Even in an age of on-demand cloud capacity, there’s still plenty of life in the dedicated server hosting market. Whether it’s for the security assurances or the extra degree of control, many firms continue to rely on this model to host websites, applications, databases and backups.
That said, every hosting provider is different, and it can be difficult to choose the right option for your business if you’ve never used a dedicated server before. With that in mind, here are five factors to consider when choosing a dedicated server hosting service.
1. Quality of hardware
Once you’ve ticked off your basic requirements in terms of processing power, memory and storage, look at the hardware used to deliver it all and how this stands to affect reliability. It’s worth checking for branded equipment for additional peace of mind, and while features like SSDs and dual power supplies may not be must-haves, they can add a lot of value for customers with demanding performance and uptime requirements.
It can sometimes be tempting to choose a dedicated server hosting service based on whether the provider is offering the most desirable, cutting-edge hardware. Be aware this can limit your options somewhat, and won’t necessarily deliver a massive performance improvement.
For the most part, it’s a better idea to ensure your basic requirements are met and work with a provider that looks after their hardware, which means realistic refresh periods rather than a relentless pursuit of new tech. Indeed, if you're prepared to look around, you may be able to find some very good deals by using perfectly serviceable (and well and truly soak-tested!) hardware.
2. Managed vs unmanaged servers
Another key factor to consider is whether you need a managed or unmanaged server. Generally, a managed service will include security updates, management tools like cPanel, and an overall higher level of support from your provider. Customers opting in for this model should check how much is included in their fee and ensure the support is easy to access, with rapid response times and no hoops to jump through.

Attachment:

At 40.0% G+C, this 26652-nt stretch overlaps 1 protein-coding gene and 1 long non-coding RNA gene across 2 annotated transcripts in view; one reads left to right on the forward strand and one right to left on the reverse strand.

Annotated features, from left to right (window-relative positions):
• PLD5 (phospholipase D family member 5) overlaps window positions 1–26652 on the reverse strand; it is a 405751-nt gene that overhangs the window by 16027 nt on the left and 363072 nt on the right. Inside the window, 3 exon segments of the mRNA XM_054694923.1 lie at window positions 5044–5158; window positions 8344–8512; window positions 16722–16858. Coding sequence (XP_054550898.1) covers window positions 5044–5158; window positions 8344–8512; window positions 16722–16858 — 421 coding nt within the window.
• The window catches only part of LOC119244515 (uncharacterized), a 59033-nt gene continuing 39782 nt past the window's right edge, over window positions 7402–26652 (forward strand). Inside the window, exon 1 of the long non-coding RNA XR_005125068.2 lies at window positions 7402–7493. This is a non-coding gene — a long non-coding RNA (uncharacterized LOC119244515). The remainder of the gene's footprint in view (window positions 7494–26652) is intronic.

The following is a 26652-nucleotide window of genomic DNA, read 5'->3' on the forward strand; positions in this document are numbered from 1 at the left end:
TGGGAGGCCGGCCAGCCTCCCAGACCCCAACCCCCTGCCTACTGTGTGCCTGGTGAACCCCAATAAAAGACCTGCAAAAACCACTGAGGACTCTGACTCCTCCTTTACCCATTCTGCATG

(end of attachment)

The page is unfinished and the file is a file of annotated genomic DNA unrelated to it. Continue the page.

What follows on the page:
If, on the other hand, you require an unmanaged server, it’s important to check the degree of customisation on offer, and that you’ll have the ability to configure and manage features like firewalls, remote backups and anti-DDoS protection.
3. Quality of support
For customers that go down the managed route, the cost and accessibility of support are vitally important factors to consider - but so, too, is the quality of that support.
There’s a lot of value in having a direct line of communication with senior technical staff, and even more so if they take the time to understand your business and your unique requirements, so be sure to ask your provider about the setup they have and who’ll be on hand to answer the phone or pick up support tickets.
4. Bandwidth and connection speed
As with any hosting service, the bandwidth allowance and connection speed of your dedicated servers will have implications for performance. Bear in mind that connectivity is complex and not as simple to quantify as some providers would have you think: your overall connection speed will be affected by factors like the location of their data centre, the quality and diversity of their carrier list, and more.
5. Quality of data centre
In fact, the location and quality of the data centre where your dedicated servers live will have a wide-ranging impact on factors as diverse as security, compliance, reliability, and performance, so there’s a strong argument it should be close to the top of your list when it comes to sourcing considerations.
Take reliability, for example. No matter how top-of-the-range your server hardware, a power failure in your provider’s data centre means downtime for their customers - so be sure to check for measures like UPS redundancy to protect against outages. And, as above, the presence of a high-quality and diverse carrier list will ensure better connection speeds and more resilience in the face of network outages.
In the colocation market, it’s long been accepted that a data centre isn’t just a convenient place for your hardware to live, but a business-critical asset in itself. This is also true for customers of cloud and dedicated server hosting: you may not have to spend time on the premises yourself, but the quality of your data centre can still make all the difference between a service you can rely on and one you’d be advised to avoid.